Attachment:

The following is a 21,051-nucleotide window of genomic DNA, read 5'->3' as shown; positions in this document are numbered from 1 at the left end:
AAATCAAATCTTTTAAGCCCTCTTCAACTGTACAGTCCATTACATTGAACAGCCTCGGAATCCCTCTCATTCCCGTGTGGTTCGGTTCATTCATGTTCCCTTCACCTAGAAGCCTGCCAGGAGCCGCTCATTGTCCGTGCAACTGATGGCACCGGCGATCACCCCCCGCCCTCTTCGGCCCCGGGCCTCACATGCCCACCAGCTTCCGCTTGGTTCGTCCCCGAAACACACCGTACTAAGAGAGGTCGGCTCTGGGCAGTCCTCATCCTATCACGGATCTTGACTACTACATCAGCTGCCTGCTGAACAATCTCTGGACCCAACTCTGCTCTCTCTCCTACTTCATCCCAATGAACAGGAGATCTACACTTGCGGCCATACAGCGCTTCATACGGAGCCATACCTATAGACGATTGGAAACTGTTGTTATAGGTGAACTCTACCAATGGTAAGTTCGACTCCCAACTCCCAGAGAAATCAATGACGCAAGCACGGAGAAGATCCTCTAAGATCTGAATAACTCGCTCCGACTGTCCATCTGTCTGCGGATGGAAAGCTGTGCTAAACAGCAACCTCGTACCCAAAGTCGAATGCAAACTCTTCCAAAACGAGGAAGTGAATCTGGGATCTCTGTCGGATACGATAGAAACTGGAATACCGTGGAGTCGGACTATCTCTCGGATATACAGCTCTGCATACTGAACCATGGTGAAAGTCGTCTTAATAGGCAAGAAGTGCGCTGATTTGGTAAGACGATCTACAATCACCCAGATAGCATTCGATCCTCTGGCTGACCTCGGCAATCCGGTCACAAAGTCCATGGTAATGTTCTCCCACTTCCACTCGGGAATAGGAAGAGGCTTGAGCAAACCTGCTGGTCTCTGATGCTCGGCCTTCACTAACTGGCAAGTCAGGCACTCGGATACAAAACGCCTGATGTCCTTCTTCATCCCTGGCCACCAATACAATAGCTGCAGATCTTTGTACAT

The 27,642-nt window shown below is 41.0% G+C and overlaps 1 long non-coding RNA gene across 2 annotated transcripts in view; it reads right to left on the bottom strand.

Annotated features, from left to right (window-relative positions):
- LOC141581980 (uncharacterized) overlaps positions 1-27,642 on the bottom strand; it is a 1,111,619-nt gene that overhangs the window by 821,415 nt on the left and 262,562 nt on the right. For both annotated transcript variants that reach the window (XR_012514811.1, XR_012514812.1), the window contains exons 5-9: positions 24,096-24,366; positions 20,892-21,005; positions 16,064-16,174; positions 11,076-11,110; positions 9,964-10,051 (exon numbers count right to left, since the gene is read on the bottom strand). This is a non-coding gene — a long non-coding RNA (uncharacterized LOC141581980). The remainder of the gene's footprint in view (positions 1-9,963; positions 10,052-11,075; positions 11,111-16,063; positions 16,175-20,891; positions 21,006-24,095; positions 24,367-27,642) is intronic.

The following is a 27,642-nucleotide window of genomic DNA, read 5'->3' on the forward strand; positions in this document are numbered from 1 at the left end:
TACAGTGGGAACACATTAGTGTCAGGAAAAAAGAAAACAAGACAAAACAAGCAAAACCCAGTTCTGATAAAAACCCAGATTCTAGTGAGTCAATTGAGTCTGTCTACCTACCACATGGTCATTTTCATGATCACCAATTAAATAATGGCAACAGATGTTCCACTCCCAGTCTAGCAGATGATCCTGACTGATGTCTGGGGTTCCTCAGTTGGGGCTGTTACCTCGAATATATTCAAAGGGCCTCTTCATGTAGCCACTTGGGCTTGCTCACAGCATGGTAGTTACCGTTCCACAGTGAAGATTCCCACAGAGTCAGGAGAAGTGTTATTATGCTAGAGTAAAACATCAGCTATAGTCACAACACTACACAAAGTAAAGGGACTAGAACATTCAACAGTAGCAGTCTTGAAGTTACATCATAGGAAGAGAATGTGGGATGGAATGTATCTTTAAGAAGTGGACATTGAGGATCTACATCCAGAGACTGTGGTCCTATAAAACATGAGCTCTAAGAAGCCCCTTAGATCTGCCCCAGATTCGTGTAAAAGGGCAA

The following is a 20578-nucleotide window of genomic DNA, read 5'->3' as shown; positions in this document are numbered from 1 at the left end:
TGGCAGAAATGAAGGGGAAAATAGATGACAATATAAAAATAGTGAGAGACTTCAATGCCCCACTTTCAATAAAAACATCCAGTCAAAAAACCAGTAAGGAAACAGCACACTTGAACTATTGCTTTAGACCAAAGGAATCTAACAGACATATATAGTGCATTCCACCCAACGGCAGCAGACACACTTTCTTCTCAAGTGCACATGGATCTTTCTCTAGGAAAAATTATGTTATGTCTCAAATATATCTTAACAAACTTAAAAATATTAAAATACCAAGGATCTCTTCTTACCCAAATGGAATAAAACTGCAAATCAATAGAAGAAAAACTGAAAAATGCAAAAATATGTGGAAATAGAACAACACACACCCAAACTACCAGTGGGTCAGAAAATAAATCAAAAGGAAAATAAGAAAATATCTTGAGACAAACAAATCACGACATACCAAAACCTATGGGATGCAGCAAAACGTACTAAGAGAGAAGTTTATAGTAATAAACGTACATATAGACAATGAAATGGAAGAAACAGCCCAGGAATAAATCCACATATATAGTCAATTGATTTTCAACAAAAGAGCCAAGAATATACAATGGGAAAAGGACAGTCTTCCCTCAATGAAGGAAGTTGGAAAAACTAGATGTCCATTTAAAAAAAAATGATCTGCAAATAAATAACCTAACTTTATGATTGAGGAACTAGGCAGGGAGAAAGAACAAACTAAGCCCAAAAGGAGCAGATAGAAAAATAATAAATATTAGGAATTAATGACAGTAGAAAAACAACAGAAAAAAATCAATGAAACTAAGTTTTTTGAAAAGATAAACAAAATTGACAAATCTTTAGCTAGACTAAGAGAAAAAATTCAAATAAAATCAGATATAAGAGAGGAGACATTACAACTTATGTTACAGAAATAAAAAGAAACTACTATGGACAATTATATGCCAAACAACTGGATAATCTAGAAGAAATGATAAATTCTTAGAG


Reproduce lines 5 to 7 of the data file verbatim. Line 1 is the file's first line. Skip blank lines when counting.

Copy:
- LOC141581980 (uncharacterized) overlaps positions 1-27,642 on the bottom strand; it is a 1,111,619-nt gene that overhangs the window by 821,415 nt on the left and 262,562 nt on the right. For both annotated transcript variants that reach the window (XR_012514811.1, XR_012514812.1), the window contains exons 5-9: positions 24,096-24,366; positions 20,892-21,005; positions 16,064-16,174; positions 11,076-11,110; positions 9,964-10,051 (exon numbers count right to left, since the gene is read on the bottom strand). This is a non-coding gene — a long non-coding RNA (uncharacterized LOC141581980). The remainder of the gene's footprint in view (positions 1-9,963; positions 10,052-11,075; positions 11,111-16,063; positions 16,175-20,891; positions 21,006-24,095; positions 24,367-27,642) is intronic.

The following is a 27,642-nucleotide window of genomic DNA, read 5'->3' on the forward strand; positions in this document are numbered from 1 at the left end:
TACAGTGGGAACACATTAGTGTCAGGAAAAAAGAAAACAAGACAAAACAAGCAAAACCCAGTTCTGATAAAAACCCAGATTCTAGTGAGTCAATTGAGTCTGTCTACCTACCACATGGTCATTTTCATGATCACCAATTAAATAATGGCAACAGATGTTCCACTCCCAGTCTAGCAGATGATCCTGACTGATGTCTGGGGTTCCTCAGTTGGGGCTGTTACCTCGAATATATTCAAAGGGCCTCTTCATGTAGCCACTTGGGCTTGCTCACAGCATGGTAGTTACCGTTCCACAGTGAAGATTCCCACAGAGTCAGGAGAAGTGTTATTATGCTAGAGTAAAACATCAGCTATAGTCACAACACTACACAAAGTAAAGGGACTAGAACATTCAACAGTAGCAGTCTTGAAGTTACATCATAGGAAGAGAATGTGGGATGGAATGTATCTTTAAGAAGTGGACATTGAGGATCTACATCCAGAGACTGTGGTCCTATAAAACATGAGCTCTAAGAAGCCCCTTAGATCTGCCCCAGATTCGTGTAAAAGGGCAA